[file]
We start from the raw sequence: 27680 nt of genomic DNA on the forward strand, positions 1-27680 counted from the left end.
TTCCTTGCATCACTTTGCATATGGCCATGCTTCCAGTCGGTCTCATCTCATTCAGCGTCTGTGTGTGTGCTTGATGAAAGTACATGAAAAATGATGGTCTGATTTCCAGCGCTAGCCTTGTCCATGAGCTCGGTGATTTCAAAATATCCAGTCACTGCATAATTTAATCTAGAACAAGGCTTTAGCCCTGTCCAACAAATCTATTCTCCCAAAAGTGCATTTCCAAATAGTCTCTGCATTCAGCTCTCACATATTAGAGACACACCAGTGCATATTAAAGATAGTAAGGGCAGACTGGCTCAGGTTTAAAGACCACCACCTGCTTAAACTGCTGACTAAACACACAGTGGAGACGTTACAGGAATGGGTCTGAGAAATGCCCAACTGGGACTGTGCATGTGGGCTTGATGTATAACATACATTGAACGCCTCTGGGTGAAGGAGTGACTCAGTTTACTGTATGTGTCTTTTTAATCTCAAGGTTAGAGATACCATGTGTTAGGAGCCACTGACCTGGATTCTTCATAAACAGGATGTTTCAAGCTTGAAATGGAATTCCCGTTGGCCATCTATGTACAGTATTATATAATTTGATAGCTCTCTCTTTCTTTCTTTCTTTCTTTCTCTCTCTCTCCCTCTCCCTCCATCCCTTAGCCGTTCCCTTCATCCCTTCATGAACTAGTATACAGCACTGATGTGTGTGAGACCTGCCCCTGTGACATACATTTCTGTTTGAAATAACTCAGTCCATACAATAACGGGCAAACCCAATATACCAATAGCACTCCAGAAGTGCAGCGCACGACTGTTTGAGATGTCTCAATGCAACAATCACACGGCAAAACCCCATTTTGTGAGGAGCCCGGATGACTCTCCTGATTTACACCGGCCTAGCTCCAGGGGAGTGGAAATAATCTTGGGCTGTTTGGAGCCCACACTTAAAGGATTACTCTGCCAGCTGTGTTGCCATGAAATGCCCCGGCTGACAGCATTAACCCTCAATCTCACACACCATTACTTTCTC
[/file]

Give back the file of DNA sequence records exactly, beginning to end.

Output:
We start from the raw sequence: 27680 nt of genomic DNA on the forward strand, positions 1-27680 counted from the left end.
TTCCTTGCATCACTTTGCATATGGCCATGCTTCCAGTCGGTCTCATCTCATTCAGCGTCTGTGTGTGTGCTTGATGAAAGTACATGAAAAATGATGGTCTGATTTCCAGCGCTAGCCTTGTCCATGAGCTCGGTGATTTCAAAATATCCAGTCACTGCATAATTTAATCTAGAACAAGGCTTTAGCCCTGTCCAACAAATCTATTCTCCCAAAAGTGCATTTCCAAATAGTCTCTGCATTCAGCTCTCACATATTAGAGACACACCAGTGCATATTAAAGATAGTAAGGGCAGACTGGCTCAGGTTTAAAGACCACCACCTGCTTAAACTGCTGACTAAACACACAGTGGAGACGTTACAGGAATGGGTCTGAGAAATGCCCAACTGGGACTGTGCATGTGGGCTTGATGTATAACATACATTGAACGCCTCTGGGTGAAGGAGTGACTCAGTTTACTGTATGTGTCTTTTTAATCTCAAGGTTAGAGATACCATGTGTTAGGAGCCACTGACCTGGATTCTTCATAAACAGGATGTTTCAAGCTTGAAATGGAATTCCCGTTGGCCATCTATGTACAGTATTATATAATTTGATAGCTCTCTCTTTCTTTCTTTCTTTCTTTCTCTCTCTCTCCCTCTCCCTCCATCCCTTAGCCGTTCCCTTCATCCCTTCATGAACTAGTATACAGCACTGATGTGTGTGAGACCTGCCCCTGTGACATACATTTCTGTTTGAAATAACTCAGTCCATACAATAACGGGCAAACCCAATATACCAATAGCACTCCAGAAGTGCAGCGCACGACTGTTTGAGATGTCTCAATGCAACAATCACACGGCAAAACCCCATTTTGTGAGGAGCCCGGATGACTCTCCTGATTTACACCGGCCTAGCTCCAGGGGAGTGGAAATAATCTTGGGCTGTTTGGAGCCCACACTTAAAGGATTACTCTGCCAGCTGTGTTGCCATGAAATGCCCCGGCTGACAGCATTAACCCTCAATCTCACACACCATTACTTTCTC